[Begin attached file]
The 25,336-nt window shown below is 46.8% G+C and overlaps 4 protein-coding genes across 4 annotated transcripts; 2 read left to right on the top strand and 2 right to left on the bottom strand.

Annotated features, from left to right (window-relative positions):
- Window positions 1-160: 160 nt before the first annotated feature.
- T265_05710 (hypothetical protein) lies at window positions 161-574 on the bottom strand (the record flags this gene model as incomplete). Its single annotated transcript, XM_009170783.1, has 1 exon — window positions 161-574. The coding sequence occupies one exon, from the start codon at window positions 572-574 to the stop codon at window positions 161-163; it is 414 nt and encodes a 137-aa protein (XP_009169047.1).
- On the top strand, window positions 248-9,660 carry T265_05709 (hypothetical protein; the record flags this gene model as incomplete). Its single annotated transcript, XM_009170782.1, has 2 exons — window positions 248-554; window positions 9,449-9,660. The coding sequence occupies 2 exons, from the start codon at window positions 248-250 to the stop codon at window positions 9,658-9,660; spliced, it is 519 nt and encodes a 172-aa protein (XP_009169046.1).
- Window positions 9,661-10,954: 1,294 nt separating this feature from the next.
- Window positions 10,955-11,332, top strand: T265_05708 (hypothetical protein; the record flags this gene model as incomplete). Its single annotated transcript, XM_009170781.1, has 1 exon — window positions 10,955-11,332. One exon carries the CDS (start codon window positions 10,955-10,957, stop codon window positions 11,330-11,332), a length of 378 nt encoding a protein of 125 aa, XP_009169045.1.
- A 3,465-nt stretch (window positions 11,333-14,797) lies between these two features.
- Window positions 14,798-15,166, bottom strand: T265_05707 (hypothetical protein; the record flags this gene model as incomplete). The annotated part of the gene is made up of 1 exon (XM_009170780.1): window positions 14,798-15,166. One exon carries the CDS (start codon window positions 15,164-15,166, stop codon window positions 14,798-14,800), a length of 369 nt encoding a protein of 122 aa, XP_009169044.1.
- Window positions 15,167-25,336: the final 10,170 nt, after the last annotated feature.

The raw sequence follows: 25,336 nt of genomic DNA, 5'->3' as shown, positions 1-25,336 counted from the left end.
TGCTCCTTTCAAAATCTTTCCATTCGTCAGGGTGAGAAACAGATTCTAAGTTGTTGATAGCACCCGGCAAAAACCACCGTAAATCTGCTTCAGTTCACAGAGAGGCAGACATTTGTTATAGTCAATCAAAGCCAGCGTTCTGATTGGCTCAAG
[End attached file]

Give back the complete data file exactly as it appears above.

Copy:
The 25,336-nt window shown below is 46.8% G+C and overlaps 4 protein-coding genes across 4 annotated transcripts; 2 read left to right on the top strand and 2 right to left on the bottom strand.

Annotated features, from left to right (window-relative positions):
- Window positions 1-160: 160 nt before the first annotated feature.
- T265_05710 (hypothetical protein) lies at window positions 161-574 on the bottom strand (the record flags this gene model as incomplete). Its single annotated transcript, XM_009170783.1, has 1 exon — window positions 161-574. The coding sequence occupies one exon, from the start codon at window positions 572-574 to the stop codon at window positions 161-163; it is 414 nt and encodes a 137-aa protein (XP_009169047.1).
- On the top strand, window positions 248-9,660 carry T265_05709 (hypothetical protein; the record flags this gene model as incomplete). Its single annotated transcript, XM_009170782.1, has 2 exons — window positions 248-554; window positions 9,449-9,660. The coding sequence occupies 2 exons, from the start codon at window positions 248-250 to the stop codon at window positions 9,658-9,660; spliced, it is 519 nt and encodes a 172-aa protein (XP_009169046.1).
- Window positions 9,661-10,954: 1,294 nt separating this feature from the next.
- Window positions 10,955-11,332, top strand: T265_05708 (hypothetical protein; the record flags this gene model as incomplete). Its single annotated transcript, XM_009170781.1, has 1 exon — window positions 10,955-11,332. One exon carries the CDS (start codon window positions 10,955-10,957, stop codon window positions 11,330-11,332), a length of 378 nt encoding a protein of 125 aa, XP_009169045.1.
- A 3,465-nt stretch (window positions 11,333-14,797) lies between these two features.
- Window positions 14,798-15,166, bottom strand: T265_05707 (hypothetical protein; the record flags this gene model as incomplete). The annotated part of the gene is made up of 1 exon (XM_009170780.1): window positions 14,798-15,166. One exon carries the CDS (start codon window positions 15,164-15,166, stop codon window positions 14,798-14,800), a length of 369 nt encoding a protein of 122 aa, XP_009169044.1.
- Window positions 15,167-25,336: the final 10,170 nt, after the last annotated feature.

The raw sequence follows: 25,336 nt of genomic DNA, 5'->3' as shown, positions 1-25,336 counted from the left end.
TGCTCCTTTCAAAATCTTTCCATTCGTCAGGGTGAGAAACAGATTCTAAGTTGTTGATAGCACCCGGCAAAAACCACCGTAAATCTGCTTCAGTTCACAGAGAGGCAGACATTTGTTATAGTCAATCAAAGCCAGCGTTCTGATTGGCTCAAG